The SGA voted Wednesday to propose an investigation into the effects turf fields have on University of Maryland students’ health.

The Student Government Association will now “encourage” the administration to test athletic fields at this university for potential carcinogens, the effects turf has on athletes’ health and whether there are better alternatives the university could choose, according to the bill, sponsored by Ellicott Community Representative Doron Tadmor.

The resolution passed 22-4 with three abstentions.

Crumb rubber, a recycled material used in some artificial turf, has been shown to have trace amounts of lead and other chemicals, and research says it may pose a threat to the health of those who use the fields, according to the bill.

This is only a first step in the process and does not commit the university to any changes yet, said Melanie Zheng, SGA director of health and wellness, in her committee report.

“It’s important to note that this bill is not suggesting in any way that the university officially switch out all the artificial turf. We’re just investigating and looking into the problem,” said Zheng, a senior biochemistry major.

Dana Rodriguez, the Residence Hall Association student groups and organizations liaison, told the SGA legislature she supported the bill. The university is going to replace the turf at LaPlata Beach “in the near future,” and could choose an alternative material if crumb rubber is found to be affecting students’ health, Rodriguez said.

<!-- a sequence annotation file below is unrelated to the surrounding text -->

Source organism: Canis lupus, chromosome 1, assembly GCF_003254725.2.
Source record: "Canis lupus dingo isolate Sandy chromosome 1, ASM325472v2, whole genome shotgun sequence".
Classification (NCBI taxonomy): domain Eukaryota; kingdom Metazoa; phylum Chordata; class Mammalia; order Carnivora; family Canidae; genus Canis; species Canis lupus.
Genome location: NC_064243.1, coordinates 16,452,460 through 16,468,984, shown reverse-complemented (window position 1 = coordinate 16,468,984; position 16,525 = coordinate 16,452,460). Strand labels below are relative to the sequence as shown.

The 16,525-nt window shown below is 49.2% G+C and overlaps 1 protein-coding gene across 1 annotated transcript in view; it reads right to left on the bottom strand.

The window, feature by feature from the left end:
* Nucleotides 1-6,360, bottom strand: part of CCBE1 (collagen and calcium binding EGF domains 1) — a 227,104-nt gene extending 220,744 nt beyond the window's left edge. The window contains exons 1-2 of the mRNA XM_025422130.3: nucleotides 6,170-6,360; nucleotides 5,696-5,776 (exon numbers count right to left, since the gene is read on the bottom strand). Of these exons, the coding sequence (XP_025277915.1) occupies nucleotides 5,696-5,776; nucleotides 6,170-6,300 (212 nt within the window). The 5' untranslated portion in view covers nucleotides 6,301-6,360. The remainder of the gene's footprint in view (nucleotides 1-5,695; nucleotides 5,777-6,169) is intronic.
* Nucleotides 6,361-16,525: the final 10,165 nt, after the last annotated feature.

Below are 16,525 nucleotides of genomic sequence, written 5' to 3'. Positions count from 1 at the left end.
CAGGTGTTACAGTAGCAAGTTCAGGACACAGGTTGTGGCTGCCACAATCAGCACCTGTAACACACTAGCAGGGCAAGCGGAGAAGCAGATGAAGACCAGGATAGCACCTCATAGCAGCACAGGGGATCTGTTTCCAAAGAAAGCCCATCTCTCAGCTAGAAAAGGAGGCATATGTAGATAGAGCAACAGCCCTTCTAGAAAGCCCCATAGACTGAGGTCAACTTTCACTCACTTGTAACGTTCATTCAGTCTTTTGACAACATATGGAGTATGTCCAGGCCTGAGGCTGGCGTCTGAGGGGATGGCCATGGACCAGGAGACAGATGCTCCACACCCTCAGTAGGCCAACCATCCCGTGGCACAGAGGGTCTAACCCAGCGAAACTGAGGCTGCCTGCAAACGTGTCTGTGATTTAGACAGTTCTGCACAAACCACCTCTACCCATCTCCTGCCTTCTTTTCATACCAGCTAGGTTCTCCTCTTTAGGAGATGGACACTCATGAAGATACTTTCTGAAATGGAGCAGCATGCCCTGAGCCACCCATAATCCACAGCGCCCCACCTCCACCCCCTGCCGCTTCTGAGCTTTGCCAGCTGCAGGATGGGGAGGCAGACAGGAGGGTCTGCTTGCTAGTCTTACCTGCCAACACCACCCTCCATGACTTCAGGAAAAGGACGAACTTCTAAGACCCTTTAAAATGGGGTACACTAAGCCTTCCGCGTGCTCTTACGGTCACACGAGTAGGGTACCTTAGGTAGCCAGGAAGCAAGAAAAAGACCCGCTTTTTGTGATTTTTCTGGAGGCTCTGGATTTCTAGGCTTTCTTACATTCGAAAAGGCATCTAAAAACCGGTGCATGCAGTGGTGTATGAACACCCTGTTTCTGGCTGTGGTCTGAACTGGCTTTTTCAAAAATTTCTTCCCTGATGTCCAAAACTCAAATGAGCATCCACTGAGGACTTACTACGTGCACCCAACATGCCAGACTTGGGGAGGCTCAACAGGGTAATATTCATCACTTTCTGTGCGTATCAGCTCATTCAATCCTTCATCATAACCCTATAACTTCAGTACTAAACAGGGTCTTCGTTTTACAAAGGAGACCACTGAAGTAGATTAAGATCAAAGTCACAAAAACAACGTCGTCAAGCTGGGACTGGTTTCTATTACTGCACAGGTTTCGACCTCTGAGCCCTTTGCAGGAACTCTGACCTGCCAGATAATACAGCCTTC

While it’s unclear whether the use of turf fields may cause cancer, there is “definitely a correlation here” between crumb rubber and respiratory issues, said Gregory Brown, an off-campus outlying representative.

“I think more research into this is definitely necessary, especially if we want to help our athletes,” Brown said.

The SGA also unanimously approved a resolution urging individual colleges “to mandate sexual misconduct prevention training into all UNIV100 and equivalent courses.”

UNIV100 is a one-credit orientation seminar for all students entering this university, designed to “connect students to the resources they need to excel” in college, according to the university’s website.

While some UNIV100 classes included sexual misconduct training beginning this semester, other specialized versions of the course, such as those offered through the Honors College or CIVICUS living and learning program, did not, SGA President Katherine Swanson said.

The bill is meant to make the deans of each college aware that the SGA is pushing this measure. It does not specify a standardized course of action to deliver the training yet because “if we later find out that that’s not the best option, then we’re stuck,” said Taylor Aguiar, SGA director of sexual misconduct prevention, in her committee report.